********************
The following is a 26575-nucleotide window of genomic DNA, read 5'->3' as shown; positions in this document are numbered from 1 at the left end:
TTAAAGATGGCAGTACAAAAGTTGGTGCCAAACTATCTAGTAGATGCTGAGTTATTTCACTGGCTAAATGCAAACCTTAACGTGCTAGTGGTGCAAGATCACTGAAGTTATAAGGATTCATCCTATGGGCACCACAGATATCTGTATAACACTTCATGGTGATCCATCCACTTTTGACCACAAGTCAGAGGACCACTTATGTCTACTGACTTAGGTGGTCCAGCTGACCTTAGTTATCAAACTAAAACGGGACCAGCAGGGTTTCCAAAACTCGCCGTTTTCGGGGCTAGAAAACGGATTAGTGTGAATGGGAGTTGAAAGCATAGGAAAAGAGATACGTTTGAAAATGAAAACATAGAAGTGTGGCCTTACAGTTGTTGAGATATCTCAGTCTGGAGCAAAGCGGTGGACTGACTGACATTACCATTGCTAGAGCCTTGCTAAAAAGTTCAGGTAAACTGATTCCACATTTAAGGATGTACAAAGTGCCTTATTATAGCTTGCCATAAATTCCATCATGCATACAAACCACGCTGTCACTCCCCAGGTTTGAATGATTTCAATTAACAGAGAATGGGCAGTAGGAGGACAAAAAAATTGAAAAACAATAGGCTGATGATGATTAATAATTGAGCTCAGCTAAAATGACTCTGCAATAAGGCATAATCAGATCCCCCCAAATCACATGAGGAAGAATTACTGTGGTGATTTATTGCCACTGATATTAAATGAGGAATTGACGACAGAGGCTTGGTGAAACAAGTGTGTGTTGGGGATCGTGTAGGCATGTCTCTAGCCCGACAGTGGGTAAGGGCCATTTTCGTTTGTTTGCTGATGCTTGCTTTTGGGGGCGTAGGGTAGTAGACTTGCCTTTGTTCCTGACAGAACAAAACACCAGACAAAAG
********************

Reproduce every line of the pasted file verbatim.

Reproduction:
The following is a 26575-nucleotide window of genomic DNA, read 5'->3' as shown; positions in this document are numbered from 1 at the left end:
TTAAAGATGGCAGTACAAAAGTTGGTGCCAAACTATCTAGTAGATGCTGAGTTATTTCACTGGCTAAATGCAAACCTTAACGTGCTAGTGGTGCAAGATCACTGAAGTTATAAGGATTCATCCTATGGGCACCACAGATATCTGTATAACACTTCATGGTGATCCATCCACTTTTGACCACAAGTCAGAGGACCACTTATGTCTACTGACTTAGGTGGTCCAGCTGACCTTAGTTATCAAACTAAAACGGGACCAGCAGGGTTTCCAAAACTCGCCGTTTTCGGGGCTAGAAAACGGATTAGTGTGAATGGGAGTTGAAAGCATAGGAAAAGAGATACGTTTGAAAATGAAAACATAGAAGTGTGGCCTTACAGTTGTTGAGATATCTCAGTCTGGAGCAAAGCGGTGGACTGACTGACATTACCATTGCTAGAGCCTTGCTAAAAAGTTCAGGTAAACTGATTCCACATTTAAGGATGTACAAAGTGCCTTATTATAGCTTGCCATAAATTCCATCATGCATACAAACCACGCTGTCACTCCCCAGGTTTGAATGATTTCAATTAACAGAGAATGGGCAGTAGGAGGACAAAAAAATTGAAAAACAATAGGCTGATGATGATTAATAATTGAGCTCAGCTAAAATGACTCTGCAATAAGGCATAATCAGATCCCCCCAAATCACATGAGGAAGAATTACTGTGGTGATTTATTGCCACTGATATTAAATGAGGAATTGACGACAGAGGCTTGGTGAAACAAGTGTGTGTTGGGGATCGTGTAGGCATGTCTCTAGCCCGACAGTGGGTAAGGGCCATTTTCGTTTGTTTGCTGATGCTTGCTTTTGGGGGCGTAGGGTAGTAGACTTGCCTTTGTTCCTGACAGAACAAAACACCAGACAAAAG